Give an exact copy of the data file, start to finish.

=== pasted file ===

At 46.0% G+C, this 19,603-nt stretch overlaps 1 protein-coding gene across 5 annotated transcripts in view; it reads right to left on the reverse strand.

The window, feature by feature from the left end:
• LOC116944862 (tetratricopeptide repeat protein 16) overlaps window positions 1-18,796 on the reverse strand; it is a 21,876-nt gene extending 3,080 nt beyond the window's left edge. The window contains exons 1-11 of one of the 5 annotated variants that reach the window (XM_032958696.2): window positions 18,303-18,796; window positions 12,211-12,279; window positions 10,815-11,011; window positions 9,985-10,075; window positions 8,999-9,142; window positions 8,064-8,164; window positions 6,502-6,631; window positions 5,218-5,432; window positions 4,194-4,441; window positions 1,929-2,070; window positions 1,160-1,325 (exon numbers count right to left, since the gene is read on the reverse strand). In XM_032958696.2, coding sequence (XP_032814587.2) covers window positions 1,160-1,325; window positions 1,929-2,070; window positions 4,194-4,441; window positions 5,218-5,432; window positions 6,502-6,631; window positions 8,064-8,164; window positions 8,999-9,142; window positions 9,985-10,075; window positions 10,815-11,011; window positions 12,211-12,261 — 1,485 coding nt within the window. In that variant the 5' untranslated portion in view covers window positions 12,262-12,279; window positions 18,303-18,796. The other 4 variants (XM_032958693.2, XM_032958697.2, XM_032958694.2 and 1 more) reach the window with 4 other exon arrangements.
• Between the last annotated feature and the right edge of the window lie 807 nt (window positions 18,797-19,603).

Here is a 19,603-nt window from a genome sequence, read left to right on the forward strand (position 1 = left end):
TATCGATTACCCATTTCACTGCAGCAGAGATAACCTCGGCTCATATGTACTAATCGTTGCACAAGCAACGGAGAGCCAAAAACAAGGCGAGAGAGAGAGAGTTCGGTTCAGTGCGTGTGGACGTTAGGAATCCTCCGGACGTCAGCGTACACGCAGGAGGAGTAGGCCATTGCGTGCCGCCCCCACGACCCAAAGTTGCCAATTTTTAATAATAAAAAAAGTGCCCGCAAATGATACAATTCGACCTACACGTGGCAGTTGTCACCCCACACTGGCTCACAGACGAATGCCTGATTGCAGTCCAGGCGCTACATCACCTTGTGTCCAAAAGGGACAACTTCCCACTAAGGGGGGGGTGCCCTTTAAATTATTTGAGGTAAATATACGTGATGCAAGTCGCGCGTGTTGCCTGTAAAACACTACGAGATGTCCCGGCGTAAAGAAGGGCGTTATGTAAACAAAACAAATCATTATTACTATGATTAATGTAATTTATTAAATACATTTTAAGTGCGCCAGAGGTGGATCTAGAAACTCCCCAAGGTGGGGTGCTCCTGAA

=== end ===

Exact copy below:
At 46.0% G+C, this 19,603-nt stretch overlaps 1 protein-coding gene across 5 annotated transcripts in view; it reads right to left on the reverse strand.

The window, feature by feature from the left end:
• LOC116944862 (tetratricopeptide repeat protein 16) overlaps window positions 1-18,796 on the reverse strand; it is a 21,876-nt gene extending 3,080 nt beyond the window's left edge. The window contains exons 1-11 of one of the 5 annotated variants that reach the window (XM_032958696.2): window positions 18,303-18,796; window positions 12,211-12,279; window positions 10,815-11,011; window positions 9,985-10,075; window positions 8,999-9,142; window positions 8,064-8,164; window positions 6,502-6,631; window positions 5,218-5,432; window positions 4,194-4,441; window positions 1,929-2,070; window positions 1,160-1,325 (exon numbers count right to left, since the gene is read on the reverse strand). In XM_032958696.2, coding sequence (XP_032814587.2) covers window positions 1,160-1,325; window positions 1,929-2,070; window positions 4,194-4,441; window positions 5,218-5,432; window positions 6,502-6,631; window positions 8,064-8,164; window positions 8,999-9,142; window positions 9,985-10,075; window positions 10,815-11,011; window positions 12,211-12,261 — 1,485 coding nt within the window. In that variant the 5' untranslated portion in view covers window positions 12,262-12,279; window positions 18,303-18,796. The other 4 variants (XM_032958693.2, XM_032958697.2, XM_032958694.2 and 1 more) reach the window with 4 other exon arrangements.
• Between the last annotated feature and the right edge of the window lie 807 nt (window positions 18,797-19,603).

Here is a 19,603-nt window from a genome sequence, read left to right on the forward strand (position 1 = left end):
TATCGATTACCCATTTCACTGCAGCAGAGATAACCTCGGCTCATATGTACTAATCGTTGCACAAGCAACGGAGAGCCAAAAACAAGGCGAGAGAGAGAGAGTTCGGTTCAGTGCGTGTGGACGTTAGGAATCCTCCGGACGTCAGCGTACACGCAGGAGGAGTAGGCCATTGCGTGCCGCCCCCACGACCCAAAGTTGCCAATTTTTAATAATAAAAAAAGTGCCCGCAAATGATACAATTCGACCTACACGTGGCAGTTGTCACCCCACACTGGCTCACAGACGAATGCCTGATTGCAGTCCAGGCGCTACATCACCTTGTGTCCAAAAGGGACAACTTCCCACTAAGGGGGGGGTGCCCTTTAAATTATTTGAGGTAAATATACGTGATGCAAGTCGCGCGTGTTGCCTGTAAAACACTACGAGATGTCCCGGCGTAAAGAAGGGCGTTATGTAAACAAAACAAATCATTATTACTATGATTAATGTAATTTATTAAATACATTTTAAGTGCGCCAGAGGTGGATCTAGAAACTCCCCAAGGTGGGGTGCTCCTGAA